Children of Men

DVD review from Nick at Nite

Children of Men. I have an affinity in my heart for end-of-the-world-type movies. Omega Man, Meteoroid, Armageddon, Night of the Living Dead, Heidi, etc. . . . Children of Men moves very close to the top of the list. Set in the year 2029, the film shows us a future where man is infertile and a child has not been born since the year 2009. The world is falling apart. Paris is in flames. New York destroyed. There is a siege in Seattle. Things are bad everywhere. The movie starts with a blast. There is a terrorist attack in a coffee shop in London just as the world learns that baby Diego, at 21 years old the youngest person in the world, has been killed by a stalker. The terrorists are trying to start a revolt against the government’s handling of the refugee crisis. We are shown a bleak Great Britain – the last fully functioning government on earth – where refugees and immigrants are being rounded up and sent to “Homeland Security Refugee Camps.” In Great Britain one has to remember that it is illegal to skip fertility tests. Our protagonist, Theo, played by Clive Owen (The International), is thrown into the mix and must help a young, shockingly pregnant woman get out of the county. My description has not done justice to the film. It is very good. You should check it out. I give it an “A.”

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13 comments on “Children of Men

  1. >Wow, I’m really intrigued. Gonna check it out :)Matt

  2. […] the mid-400s A.D., the Romans are pulling out of Britain, but Roman commander Artorius (Clive Owen, Children of Men), is sent north of Hadrian’s Wall to rescue a handful of Roman citizens from an approaching Saxon […]

  3. […] movie grabbed my attention from start to finish. It stars Clive Owen (Children of Men), Catherine Keener (Capote), and Liana Liberato (Trespass), and was directed by David Schwimmer […]

  4. […] guy named Cal who learns in the movie’s opening scene that his wife Emily (Julianne Moore, Children of Men) is having an affair and wants a divorce.  He moves out and starts frequenting a trendy bar, where […]

  5. […] Things quickly spiral out of The Dude’s comprehension, much less his control. Julianne Moore (Children of Men) is hilarious as the old man’s avant-garde-artist daughter. A couple of dream sequences are […]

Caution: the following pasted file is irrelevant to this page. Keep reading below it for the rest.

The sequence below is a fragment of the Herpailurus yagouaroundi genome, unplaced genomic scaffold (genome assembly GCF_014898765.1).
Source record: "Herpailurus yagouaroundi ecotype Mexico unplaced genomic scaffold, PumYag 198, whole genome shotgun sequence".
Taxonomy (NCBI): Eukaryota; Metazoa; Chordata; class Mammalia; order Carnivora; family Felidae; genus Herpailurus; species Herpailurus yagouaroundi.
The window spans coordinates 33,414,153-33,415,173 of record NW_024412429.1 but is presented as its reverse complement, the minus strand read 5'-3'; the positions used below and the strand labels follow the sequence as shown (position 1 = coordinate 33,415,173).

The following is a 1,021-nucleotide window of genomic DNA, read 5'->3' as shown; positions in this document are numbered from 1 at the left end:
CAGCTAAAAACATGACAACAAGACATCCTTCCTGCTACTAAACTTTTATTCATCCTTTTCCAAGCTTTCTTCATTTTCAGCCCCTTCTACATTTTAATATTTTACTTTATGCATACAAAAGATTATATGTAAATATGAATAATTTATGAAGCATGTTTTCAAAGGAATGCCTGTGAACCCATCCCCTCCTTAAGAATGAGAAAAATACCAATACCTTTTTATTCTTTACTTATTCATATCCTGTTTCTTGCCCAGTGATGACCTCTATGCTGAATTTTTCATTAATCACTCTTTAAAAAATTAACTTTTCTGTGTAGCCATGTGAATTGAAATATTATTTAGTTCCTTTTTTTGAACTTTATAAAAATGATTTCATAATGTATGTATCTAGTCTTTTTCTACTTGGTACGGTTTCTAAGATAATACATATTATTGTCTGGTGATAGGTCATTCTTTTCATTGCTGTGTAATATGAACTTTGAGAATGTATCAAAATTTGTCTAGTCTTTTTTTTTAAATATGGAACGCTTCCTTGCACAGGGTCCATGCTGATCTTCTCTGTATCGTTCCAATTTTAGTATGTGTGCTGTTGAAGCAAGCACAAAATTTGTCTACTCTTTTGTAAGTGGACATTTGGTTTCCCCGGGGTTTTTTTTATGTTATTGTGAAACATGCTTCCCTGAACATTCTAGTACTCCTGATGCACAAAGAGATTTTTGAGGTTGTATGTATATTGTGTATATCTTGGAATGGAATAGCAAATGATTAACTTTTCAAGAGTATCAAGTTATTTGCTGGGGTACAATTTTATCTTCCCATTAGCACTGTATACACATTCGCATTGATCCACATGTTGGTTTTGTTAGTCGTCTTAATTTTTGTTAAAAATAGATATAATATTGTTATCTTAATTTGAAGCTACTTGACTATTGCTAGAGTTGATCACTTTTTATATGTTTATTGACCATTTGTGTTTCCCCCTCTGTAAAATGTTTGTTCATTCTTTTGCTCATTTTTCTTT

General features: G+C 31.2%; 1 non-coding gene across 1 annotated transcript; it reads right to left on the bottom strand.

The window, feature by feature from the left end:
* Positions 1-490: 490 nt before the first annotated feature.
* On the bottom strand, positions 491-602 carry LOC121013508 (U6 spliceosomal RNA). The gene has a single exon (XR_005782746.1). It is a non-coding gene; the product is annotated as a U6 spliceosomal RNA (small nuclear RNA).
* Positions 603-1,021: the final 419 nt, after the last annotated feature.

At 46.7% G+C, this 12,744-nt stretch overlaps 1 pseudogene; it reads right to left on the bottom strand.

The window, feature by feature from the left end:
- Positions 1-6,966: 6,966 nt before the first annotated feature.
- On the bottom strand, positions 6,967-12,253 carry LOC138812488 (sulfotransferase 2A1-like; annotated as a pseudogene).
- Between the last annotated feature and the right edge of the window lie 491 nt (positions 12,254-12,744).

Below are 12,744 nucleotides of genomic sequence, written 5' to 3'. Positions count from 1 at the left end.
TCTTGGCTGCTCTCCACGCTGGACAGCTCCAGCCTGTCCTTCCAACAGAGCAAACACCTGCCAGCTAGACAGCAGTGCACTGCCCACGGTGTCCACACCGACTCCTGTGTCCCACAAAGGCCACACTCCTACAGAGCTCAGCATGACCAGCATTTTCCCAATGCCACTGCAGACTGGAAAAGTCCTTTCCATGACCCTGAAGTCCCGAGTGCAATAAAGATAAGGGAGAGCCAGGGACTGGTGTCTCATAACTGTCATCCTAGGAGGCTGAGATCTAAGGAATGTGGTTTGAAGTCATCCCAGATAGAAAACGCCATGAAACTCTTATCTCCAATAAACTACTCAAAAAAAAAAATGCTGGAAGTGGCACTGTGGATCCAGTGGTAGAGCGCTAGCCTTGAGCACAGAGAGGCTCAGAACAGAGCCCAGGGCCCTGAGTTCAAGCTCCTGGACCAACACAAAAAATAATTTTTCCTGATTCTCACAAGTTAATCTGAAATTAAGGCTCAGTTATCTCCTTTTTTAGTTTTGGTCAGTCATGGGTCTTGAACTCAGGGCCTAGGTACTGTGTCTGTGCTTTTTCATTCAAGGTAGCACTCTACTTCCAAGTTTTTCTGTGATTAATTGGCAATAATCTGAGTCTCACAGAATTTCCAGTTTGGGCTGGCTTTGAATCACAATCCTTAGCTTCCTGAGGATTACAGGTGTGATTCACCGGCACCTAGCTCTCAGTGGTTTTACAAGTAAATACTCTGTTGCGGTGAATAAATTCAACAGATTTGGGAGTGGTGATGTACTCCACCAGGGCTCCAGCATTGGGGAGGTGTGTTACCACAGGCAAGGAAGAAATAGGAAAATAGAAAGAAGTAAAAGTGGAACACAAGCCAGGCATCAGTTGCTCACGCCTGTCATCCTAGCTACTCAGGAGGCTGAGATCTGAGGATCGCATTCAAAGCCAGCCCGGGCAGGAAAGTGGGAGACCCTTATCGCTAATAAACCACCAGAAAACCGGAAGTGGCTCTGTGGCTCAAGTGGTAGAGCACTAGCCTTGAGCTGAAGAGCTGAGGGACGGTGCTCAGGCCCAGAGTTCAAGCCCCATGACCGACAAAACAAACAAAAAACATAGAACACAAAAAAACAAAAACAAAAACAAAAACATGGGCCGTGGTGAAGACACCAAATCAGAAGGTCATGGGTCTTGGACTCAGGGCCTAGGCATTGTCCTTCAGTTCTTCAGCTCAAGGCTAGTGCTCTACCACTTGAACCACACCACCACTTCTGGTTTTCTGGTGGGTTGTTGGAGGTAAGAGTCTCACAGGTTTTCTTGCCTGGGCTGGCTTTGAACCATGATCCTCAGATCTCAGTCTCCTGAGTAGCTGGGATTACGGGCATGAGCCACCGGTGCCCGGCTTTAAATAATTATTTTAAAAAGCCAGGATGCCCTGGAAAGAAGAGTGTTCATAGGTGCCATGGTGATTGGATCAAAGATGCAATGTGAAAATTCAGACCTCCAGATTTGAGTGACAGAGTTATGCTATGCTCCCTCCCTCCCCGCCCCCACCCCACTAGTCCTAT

6. […] (Annette Bening, The Women) is a semi-alcoholic control-freak doctor, while Jules (Julianne Moore, Children of Men) is a vaguely discontent homemaker. Their roughly 20-year relationship has gotten so rocky that […]

  7. […] immersive experience.  I’ve liked all of director Alphonso Cuaron’s films that I’ve seen (Children of Men, Y Tu Mama Tambien, Great Expectations) but this one tops them […]

  8. […] as a James Bond film. Instead, Louis Salinger, a former Interpol agent played by Clive Owen (Children of Men), is working for the New York District Attorney’s office alongside Assistant DA Eleanor […]

  9. […] I had kinda sorta wanted to see this movie just because it starred current cool dude Clive Owen (Children of Men) and cute little buck-toothed Naomi Watts (The Painted Veil). Well, it’s really Clive’s […]

  10. […] hated this movie. Generally, it is about Charles Schine (Clive Owen, Children of Men) meeting Lucinda Harris (Jennifer Aniston, Management) in a chance encounter on a train. Although […]

  11. […] hard-working executive who’s trying to make a mark in a male-dominated world. Michael Caine (Children of Men), who is rarely ever bad in any role, plays a janitor working nights at the London Diamond […]

  12. […] ‘Em Up Clive Owen (Children of Men) and Paul Giamatti (San Andreas) are golden. These days, these two seem to do little wrong. Owen […]

  13. […] Youth, Sorrentino doubles down by giving us not one but two old-timers, played by Michael Caine (Children of Men) and Harvey Keitel (Pulp Fiction).  They are old friends, hanging out at a luxurious resort in the […]

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